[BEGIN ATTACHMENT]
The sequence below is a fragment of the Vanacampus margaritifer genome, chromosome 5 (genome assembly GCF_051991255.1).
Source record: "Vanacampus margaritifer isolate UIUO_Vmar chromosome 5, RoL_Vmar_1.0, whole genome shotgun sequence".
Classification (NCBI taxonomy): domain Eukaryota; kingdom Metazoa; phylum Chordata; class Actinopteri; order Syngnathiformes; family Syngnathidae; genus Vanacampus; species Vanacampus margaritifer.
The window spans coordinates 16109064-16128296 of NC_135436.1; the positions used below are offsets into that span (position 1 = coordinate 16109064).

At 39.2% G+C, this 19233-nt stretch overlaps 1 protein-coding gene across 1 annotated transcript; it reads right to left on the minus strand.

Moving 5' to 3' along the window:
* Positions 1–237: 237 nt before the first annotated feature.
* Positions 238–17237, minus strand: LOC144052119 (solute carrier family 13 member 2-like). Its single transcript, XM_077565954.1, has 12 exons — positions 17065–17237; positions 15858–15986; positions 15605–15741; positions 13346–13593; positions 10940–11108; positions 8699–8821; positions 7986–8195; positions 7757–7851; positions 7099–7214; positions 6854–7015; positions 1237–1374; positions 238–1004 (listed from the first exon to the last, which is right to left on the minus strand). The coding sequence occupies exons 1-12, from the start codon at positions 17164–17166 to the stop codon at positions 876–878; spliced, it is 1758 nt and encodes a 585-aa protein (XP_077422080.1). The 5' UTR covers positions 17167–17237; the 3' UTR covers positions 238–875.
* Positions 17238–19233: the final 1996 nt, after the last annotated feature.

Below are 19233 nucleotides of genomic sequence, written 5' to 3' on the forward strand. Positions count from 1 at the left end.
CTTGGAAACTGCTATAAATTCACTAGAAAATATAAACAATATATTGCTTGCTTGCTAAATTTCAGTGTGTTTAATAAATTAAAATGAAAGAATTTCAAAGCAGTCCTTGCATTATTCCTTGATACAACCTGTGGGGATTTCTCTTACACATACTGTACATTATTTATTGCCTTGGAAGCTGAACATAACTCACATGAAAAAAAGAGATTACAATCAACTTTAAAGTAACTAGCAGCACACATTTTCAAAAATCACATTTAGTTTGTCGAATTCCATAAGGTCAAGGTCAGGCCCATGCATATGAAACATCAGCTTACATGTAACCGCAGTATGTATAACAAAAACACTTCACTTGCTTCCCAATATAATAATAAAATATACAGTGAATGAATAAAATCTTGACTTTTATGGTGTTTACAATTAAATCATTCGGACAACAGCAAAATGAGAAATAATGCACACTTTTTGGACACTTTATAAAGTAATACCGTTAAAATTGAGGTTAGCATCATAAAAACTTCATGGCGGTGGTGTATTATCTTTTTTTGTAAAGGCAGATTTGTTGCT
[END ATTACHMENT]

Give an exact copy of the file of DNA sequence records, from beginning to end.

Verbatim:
The sequence below is a fragment of the Vanacampus margaritifer genome, chromosome 5 (genome assembly GCF_051991255.1).
Source record: "Vanacampus margaritifer isolate UIUO_Vmar chromosome 5, RoL_Vmar_1.0, whole genome shotgun sequence".
Classification (NCBI taxonomy): domain Eukaryota; kingdom Metazoa; phylum Chordata; class Actinopteri; order Syngnathiformes; family Syngnathidae; genus Vanacampus; species Vanacampus margaritifer.
The window spans coordinates 16109064-16128296 of NC_135436.1; the positions used below are offsets into that span (position 1 = coordinate 16109064).

At 39.2% G+C, this 19233-nt stretch overlaps 1 protein-coding gene across 1 annotated transcript; it reads right to left on the minus strand.

Moving 5' to 3' along the window:
* Positions 1–237: 237 nt before the first annotated feature.
* Positions 238–17237, minus strand: LOC144052119 (solute carrier family 13 member 2-like). Its single transcript, XM_077565954.1, has 12 exons — positions 17065–17237; positions 15858–15986; positions 15605–15741; positions 13346–13593; positions 10940–11108; positions 8699–8821; positions 7986–8195; positions 7757–7851; positions 7099–7214; positions 6854–7015; positions 1237–1374; positions 238–1004 (listed from the first exon to the last, which is right to left on the minus strand). The coding sequence occupies exons 1-12, from the start codon at positions 17164–17166 to the stop codon at positions 876–878; spliced, it is 1758 nt and encodes a 585-aa protein (XP_077422080.1). The 5' UTR covers positions 17167–17237; the 3' UTR covers positions 238–875.
* Positions 17238–19233: the final 1996 nt, after the last annotated feature.

Below are 19233 nucleotides of genomic sequence, written 5' to 3' on the forward strand. Positions count from 1 at the left end.
CTTGGAAACTGCTATAAATTCACTAGAAAATATAAACAATATATTGCTTGCTTGCTAAATTTCAGTGTGTTTAATAAATTAAAATGAAAGAATTTCAAAGCAGTCCTTGCATTATTCCTTGATACAACCTGTGGGGATTTCTCTTACACATACTGTACATTATTTATTGCCTTGGAAGCTGAACATAACTCACATGAAAAAAAGAGATTACAATCAACTTTAAAGTAACTAGCAGCACACATTTTCAAAAATCACATTTAGTTTGTCGAATTCCATAAGGTCAAGGTCAGGCCCATGCATATGAAACATCAGCTTACATGTAACCGCAGTATGTATAACAAAAACACTTCACTTGCTTCCCAATATAATAATAAAATATACAGTGAATGAATAAAATCTTGACTTTTATGGTGTTTACAATTAAATCATTCGGACAACAGCAAAATGAGAAATAATGCACACTTTTTGGACACTTTATAAAGTAATACCGTTAAAATTGAGGTTAGCATCATAAAAACTTCATGGCGGTGGTGTATTATCTTTTTTTGTAAAGGCAGATTTGTTGCT